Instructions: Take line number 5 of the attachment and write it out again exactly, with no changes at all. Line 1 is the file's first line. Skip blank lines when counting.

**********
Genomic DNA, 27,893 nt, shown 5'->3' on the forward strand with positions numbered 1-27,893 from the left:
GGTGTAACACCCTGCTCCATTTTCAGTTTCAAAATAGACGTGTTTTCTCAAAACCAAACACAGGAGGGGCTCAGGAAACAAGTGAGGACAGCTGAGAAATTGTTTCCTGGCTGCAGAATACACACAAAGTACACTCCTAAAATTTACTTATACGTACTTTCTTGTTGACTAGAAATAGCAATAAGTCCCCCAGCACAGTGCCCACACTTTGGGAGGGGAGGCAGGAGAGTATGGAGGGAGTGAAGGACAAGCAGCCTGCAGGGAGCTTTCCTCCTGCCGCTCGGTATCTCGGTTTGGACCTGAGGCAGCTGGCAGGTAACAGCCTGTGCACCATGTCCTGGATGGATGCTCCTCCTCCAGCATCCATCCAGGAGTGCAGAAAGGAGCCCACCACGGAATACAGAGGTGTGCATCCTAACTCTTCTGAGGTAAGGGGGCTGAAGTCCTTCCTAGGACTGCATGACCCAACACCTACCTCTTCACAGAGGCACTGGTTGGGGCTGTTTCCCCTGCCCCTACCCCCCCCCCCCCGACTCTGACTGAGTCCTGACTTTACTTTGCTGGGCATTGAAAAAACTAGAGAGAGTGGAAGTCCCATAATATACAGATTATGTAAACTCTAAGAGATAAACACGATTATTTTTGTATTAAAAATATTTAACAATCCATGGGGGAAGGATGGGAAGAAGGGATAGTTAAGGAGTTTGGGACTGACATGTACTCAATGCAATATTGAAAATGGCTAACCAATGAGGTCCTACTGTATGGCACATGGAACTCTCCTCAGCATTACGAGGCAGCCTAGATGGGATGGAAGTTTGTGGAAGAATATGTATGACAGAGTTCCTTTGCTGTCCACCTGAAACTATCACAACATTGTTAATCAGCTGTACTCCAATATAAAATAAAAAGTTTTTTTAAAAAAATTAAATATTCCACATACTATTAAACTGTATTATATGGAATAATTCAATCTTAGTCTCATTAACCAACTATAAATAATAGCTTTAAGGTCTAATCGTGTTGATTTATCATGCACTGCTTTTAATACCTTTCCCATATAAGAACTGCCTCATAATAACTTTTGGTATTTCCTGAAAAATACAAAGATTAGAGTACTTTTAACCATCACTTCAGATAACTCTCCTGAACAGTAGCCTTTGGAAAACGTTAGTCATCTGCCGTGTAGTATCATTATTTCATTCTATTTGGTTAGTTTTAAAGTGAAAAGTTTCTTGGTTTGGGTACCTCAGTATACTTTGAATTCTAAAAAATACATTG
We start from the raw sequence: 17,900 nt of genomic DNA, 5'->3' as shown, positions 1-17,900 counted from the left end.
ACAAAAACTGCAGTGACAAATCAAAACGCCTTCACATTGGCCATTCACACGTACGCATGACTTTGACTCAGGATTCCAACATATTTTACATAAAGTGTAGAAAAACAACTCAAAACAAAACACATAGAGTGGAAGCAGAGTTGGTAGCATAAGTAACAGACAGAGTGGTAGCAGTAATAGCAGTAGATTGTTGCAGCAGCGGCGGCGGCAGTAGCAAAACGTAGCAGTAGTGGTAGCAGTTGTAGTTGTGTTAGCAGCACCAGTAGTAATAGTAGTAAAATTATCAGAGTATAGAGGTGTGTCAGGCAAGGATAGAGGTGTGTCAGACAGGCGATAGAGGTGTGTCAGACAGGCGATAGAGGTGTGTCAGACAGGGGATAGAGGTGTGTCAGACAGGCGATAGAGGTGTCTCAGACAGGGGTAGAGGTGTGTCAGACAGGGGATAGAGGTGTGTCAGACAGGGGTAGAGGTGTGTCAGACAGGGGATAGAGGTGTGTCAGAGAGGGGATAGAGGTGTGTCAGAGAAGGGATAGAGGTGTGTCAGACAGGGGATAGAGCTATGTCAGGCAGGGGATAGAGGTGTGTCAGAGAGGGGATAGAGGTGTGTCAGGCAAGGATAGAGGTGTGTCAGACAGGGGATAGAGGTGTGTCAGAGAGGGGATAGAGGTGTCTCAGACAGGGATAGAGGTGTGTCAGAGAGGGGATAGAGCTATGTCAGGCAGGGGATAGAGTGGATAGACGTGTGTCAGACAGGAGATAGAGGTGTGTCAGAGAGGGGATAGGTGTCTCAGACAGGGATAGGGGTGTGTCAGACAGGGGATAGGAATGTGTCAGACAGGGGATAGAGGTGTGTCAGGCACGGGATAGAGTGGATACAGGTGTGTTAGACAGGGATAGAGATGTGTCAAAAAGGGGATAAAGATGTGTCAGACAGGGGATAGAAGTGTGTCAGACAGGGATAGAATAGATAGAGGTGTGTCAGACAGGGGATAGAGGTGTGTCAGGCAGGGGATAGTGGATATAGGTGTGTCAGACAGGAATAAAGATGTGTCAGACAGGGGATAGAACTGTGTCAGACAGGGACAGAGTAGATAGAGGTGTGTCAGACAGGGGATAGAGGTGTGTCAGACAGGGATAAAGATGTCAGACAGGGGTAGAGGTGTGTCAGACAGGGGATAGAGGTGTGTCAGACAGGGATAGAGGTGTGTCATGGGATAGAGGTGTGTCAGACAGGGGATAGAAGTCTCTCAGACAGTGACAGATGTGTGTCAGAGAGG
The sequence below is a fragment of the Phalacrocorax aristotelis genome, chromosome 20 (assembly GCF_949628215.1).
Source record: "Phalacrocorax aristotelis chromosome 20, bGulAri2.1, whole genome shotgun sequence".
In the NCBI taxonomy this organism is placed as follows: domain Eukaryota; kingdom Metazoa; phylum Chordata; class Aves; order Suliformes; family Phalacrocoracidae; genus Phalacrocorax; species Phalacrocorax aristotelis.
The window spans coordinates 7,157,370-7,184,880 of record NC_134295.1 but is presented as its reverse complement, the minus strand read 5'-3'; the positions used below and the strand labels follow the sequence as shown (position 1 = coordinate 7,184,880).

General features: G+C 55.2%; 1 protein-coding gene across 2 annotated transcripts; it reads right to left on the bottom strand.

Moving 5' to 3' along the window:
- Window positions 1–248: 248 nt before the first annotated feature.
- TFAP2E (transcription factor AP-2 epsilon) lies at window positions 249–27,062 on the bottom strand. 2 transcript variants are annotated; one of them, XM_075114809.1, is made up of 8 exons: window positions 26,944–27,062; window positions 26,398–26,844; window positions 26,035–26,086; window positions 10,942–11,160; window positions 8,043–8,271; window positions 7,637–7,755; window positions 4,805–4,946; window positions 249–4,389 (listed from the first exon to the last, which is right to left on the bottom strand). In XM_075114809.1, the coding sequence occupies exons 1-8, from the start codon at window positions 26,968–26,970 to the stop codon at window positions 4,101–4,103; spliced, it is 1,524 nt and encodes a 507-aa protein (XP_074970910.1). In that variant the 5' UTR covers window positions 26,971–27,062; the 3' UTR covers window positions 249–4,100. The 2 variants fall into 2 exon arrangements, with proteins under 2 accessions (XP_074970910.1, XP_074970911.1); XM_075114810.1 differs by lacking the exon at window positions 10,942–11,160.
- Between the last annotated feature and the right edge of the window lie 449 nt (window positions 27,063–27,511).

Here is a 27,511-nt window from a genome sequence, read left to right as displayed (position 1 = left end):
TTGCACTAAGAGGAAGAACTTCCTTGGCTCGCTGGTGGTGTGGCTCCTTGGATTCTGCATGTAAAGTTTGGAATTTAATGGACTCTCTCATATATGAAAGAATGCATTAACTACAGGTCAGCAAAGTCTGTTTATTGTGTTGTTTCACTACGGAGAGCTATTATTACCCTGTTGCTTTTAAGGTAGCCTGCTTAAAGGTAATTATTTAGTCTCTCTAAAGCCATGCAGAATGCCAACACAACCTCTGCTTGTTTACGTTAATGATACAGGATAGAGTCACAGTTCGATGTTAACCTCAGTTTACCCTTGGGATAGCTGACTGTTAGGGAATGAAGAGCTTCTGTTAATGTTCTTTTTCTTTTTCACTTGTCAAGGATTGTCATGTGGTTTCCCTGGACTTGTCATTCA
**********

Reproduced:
The sequence below is a fragment of the Phalacrocorax aristotelis genome, chromosome 20 (assembly GCF_949628215.1).